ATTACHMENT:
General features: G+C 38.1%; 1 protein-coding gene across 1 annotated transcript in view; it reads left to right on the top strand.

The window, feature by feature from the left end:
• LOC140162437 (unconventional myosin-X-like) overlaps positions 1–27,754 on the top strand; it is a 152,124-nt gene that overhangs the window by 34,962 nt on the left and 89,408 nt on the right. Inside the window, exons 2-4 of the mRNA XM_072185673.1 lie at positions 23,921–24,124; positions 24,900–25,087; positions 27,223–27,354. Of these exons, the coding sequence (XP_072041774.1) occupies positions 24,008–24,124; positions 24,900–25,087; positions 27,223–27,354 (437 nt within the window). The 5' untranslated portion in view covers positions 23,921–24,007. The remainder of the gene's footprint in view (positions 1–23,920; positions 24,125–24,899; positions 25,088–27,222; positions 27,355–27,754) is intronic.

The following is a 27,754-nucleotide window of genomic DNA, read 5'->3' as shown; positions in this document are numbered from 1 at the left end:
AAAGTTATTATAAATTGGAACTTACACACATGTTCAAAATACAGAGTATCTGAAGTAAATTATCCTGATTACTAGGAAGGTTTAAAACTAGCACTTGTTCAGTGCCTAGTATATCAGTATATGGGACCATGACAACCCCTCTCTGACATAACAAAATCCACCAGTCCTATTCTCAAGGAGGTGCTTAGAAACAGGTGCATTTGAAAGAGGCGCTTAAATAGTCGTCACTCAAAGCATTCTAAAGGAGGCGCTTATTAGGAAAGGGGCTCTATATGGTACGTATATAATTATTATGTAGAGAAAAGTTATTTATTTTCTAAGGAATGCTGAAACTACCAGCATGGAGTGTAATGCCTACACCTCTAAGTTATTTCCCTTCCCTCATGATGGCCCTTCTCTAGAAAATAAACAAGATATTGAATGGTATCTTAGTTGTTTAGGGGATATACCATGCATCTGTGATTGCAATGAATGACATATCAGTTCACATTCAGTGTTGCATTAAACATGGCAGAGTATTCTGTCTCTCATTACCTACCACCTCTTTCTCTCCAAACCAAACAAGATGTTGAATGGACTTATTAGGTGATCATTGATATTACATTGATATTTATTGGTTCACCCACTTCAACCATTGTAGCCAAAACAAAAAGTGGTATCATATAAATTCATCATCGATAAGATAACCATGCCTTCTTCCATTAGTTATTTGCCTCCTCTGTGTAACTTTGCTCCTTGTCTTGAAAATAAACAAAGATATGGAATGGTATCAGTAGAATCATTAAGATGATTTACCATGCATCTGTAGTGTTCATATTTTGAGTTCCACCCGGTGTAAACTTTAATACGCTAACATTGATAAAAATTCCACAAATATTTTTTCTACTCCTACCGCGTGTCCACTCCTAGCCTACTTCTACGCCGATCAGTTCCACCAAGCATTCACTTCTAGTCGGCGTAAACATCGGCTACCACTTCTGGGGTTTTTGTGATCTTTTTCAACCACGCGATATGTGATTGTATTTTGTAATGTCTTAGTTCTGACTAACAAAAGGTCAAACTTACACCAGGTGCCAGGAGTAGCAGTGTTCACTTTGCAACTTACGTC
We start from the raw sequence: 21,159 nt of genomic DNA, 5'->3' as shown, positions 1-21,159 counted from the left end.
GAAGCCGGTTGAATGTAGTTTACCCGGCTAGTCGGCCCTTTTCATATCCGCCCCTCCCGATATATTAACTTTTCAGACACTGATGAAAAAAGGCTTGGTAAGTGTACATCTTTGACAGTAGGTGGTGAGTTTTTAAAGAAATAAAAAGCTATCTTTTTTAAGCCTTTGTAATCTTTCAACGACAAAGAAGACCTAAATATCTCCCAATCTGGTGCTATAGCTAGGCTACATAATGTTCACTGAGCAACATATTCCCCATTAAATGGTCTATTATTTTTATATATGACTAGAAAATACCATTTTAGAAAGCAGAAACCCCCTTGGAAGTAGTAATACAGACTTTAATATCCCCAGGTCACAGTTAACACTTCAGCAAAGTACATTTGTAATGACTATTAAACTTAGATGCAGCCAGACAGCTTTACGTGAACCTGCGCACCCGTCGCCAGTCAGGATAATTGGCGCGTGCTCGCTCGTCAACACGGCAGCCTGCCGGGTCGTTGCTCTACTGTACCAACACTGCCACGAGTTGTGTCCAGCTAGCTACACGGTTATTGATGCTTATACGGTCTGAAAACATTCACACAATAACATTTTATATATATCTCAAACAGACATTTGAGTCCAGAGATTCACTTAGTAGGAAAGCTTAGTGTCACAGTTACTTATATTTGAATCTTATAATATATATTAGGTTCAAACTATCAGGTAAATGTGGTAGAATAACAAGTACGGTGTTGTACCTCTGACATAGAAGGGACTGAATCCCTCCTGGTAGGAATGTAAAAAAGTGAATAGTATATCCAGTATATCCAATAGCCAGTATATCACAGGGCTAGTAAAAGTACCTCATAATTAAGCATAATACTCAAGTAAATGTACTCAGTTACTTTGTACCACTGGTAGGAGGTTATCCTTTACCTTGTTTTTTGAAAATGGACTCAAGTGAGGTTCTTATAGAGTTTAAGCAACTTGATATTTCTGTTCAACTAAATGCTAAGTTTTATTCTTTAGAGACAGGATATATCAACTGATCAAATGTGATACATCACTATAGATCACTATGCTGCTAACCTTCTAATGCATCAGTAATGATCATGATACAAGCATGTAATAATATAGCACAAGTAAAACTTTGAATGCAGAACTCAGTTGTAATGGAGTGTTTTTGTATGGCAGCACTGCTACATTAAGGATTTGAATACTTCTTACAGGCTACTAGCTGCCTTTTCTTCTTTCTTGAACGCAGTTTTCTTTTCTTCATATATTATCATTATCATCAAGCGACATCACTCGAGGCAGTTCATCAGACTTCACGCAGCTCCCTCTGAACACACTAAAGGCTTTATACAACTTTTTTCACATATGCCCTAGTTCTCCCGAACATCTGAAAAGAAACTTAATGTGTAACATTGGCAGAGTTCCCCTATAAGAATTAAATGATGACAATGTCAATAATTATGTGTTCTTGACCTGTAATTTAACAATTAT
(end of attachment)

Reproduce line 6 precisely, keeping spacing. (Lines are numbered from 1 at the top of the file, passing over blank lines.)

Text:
We start from the raw sequence: 21,159 nt of genomic DNA, 5'->3' as shown, positions 1-21,159 counted from the left end.